The data about the data: On the public’s growing thirst for stats during COVID-19


RALEIGH, N.C. (WNCN) — To keep up with the coronavirus pandemic, you almost have to become an amateur data scientist.

Percent positive rates, rolling averages and the daily breakdowns of key trends all have become critical parts of our vocabularies.

And now state and federal agencies have begun to quantify how the thirst for COVID-19 data has grown during recent months.

“I actually love everyone’s incredible interest in epidemiology now,” Dr. Elyse Powell, an epidemiologist with the state Department of Health and Human Services, told CBS 17 News.

According to figures provided by DHHS, its main website and its COVID-19 information page drew more page views in a month than the original DHHS website received during the 2019 calendar year. The agency said it logged 9.2 million views between May 16 and June 12, compared to just 8.7 million in all of last year.

And the driver of that traffic is the newly designed data dashboard, with nearly 3.3 million of those views. The site was redesigned last month and features charts, graphs and other ways to visualize several key coronavirus metrics — including the daily and cumulative counts of cases and deaths.

During that roughly monthlong timeframe, 64 percent of the traffic on the COVID-19 site went to the main dashboard and the links to its subpages.

“I’m thrilled that everyone is so invested in our data at this point and the level of attention on our numbers is rightfully incredibly high,” Powell said. “I think that folks come with a wide range of experience ingesting the data and the way to look at it, and I think our role — really, what we thought about a lot with the website is not just saying, ‘Here’s what the numbers are,’ but being really transparent with, ‘Here’s what our numbers are, here’s where our data comes from, here’s what our data can tell you, here’s what our data can’t tell you.”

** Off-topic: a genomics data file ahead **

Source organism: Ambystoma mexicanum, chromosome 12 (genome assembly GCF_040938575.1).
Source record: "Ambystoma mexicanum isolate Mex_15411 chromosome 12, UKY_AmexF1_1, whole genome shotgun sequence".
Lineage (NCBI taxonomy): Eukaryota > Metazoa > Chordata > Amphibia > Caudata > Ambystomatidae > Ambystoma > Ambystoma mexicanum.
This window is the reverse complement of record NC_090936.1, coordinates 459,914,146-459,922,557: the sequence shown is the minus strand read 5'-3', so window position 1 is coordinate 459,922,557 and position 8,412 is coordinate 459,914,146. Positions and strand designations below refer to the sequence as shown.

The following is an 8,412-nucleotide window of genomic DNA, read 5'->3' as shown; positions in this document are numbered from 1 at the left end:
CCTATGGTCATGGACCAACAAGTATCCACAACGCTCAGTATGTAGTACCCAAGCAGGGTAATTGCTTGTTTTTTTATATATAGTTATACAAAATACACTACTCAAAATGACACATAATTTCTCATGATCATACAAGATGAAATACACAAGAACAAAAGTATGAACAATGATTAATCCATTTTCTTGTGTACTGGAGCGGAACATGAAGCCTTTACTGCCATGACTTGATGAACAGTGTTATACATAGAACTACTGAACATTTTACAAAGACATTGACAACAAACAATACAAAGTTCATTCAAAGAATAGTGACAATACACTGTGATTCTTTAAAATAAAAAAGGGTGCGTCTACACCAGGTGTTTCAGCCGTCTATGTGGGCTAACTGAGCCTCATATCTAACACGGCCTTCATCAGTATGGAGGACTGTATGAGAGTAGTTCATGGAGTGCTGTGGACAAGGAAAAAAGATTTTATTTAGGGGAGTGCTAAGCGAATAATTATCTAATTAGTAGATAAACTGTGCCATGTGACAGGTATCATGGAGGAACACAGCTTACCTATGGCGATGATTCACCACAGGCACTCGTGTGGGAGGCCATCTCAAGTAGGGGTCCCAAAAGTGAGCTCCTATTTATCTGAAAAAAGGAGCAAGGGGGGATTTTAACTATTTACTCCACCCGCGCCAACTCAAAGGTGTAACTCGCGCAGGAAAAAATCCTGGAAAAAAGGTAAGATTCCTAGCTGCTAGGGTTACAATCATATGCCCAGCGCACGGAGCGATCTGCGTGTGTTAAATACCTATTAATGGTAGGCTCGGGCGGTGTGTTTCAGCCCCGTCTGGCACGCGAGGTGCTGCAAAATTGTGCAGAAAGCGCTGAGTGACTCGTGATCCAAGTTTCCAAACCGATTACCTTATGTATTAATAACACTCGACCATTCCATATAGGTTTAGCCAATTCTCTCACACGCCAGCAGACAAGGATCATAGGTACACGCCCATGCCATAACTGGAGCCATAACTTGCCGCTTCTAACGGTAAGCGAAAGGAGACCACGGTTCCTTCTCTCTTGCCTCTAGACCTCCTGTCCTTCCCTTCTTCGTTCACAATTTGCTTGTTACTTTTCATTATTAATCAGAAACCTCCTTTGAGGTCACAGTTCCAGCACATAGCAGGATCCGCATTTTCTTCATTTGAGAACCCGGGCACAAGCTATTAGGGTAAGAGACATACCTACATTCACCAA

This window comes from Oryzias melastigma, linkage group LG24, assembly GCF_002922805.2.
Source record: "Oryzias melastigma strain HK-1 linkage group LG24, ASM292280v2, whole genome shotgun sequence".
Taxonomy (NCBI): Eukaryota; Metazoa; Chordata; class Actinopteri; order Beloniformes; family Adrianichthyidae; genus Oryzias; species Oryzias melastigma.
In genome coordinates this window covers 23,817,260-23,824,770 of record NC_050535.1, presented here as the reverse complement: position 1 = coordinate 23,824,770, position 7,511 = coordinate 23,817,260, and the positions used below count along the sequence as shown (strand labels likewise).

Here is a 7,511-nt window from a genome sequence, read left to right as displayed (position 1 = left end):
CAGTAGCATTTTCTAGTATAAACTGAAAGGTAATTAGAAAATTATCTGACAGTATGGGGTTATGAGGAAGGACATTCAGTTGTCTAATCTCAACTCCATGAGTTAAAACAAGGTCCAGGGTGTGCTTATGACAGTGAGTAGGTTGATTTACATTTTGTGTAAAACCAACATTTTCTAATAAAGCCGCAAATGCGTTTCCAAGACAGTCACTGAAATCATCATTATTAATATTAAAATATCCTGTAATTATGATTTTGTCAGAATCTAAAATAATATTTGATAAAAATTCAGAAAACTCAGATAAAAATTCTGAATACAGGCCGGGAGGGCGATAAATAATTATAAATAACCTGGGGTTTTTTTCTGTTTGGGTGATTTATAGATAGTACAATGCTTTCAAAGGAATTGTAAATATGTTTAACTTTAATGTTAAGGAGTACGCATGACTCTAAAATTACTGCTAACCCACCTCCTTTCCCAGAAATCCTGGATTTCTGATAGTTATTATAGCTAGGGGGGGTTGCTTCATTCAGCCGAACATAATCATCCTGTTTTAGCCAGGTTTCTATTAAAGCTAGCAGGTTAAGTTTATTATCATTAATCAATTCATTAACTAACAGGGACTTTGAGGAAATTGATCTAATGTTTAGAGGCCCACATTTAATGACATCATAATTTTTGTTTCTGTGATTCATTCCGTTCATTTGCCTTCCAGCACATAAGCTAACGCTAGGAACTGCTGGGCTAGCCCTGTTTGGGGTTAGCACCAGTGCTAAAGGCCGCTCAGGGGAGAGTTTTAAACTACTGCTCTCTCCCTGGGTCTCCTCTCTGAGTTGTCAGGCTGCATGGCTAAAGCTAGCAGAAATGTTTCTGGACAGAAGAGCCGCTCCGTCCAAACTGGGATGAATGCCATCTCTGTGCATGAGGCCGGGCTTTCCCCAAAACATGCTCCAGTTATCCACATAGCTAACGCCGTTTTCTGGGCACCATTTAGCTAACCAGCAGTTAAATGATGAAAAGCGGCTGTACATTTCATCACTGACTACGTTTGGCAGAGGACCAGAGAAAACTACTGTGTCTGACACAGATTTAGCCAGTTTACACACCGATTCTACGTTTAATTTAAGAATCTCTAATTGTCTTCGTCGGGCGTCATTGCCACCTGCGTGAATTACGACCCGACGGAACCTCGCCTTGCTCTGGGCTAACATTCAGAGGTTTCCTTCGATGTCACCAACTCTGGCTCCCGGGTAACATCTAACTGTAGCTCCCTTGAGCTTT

The federal government operates an analytics website that tracks its most frequently visited pages in real time as well as over the past 7- and 30-day periods.

Three of the five most visited domains on all of its participating websites have to do with public health — either the Centers for Disease Control and Prevention or the National Institutes of Health.

But with so much data focused on the disease, is there a risk of becoming overwhelmed?

Josh James thinks so. He’s the CEO of Domo, Inc., a Utah-based software company that specializes in data visualization and business intelligence.

One of his creations, the Crisis Command Center and Governor’s App, pools real-time data from a variety of official sources and centered on a variety of aspects of the crisis — from hot spots and testing to bed capacity and transmission rates — and provides that to government officials and business leaders to inform their decisions during the transition into reopening.

He also operates a publicly available data tracking website that incorporates information from sources including the CDC and the World Health Organization and updates every 10 minutes.

“It’s kind of a mess, just data all over the place, right?” James told CBS 17. “And there’s some misinformation out there. That’s why kind of having the single source of the truth has become really important for governors and for CEOs trying to get their employees back to work. 

“Because if you think about it, it’s kind of like someone told you, ‘I want you to take off from this airport, there’s a lot of mountains and there’s a lot of clouds, but I’m not going to give you any instrument panel.’ What? That’s kind of what’s been taking place, that digital cockpit where everyone is trying to figure out how to get everyone back to work.”

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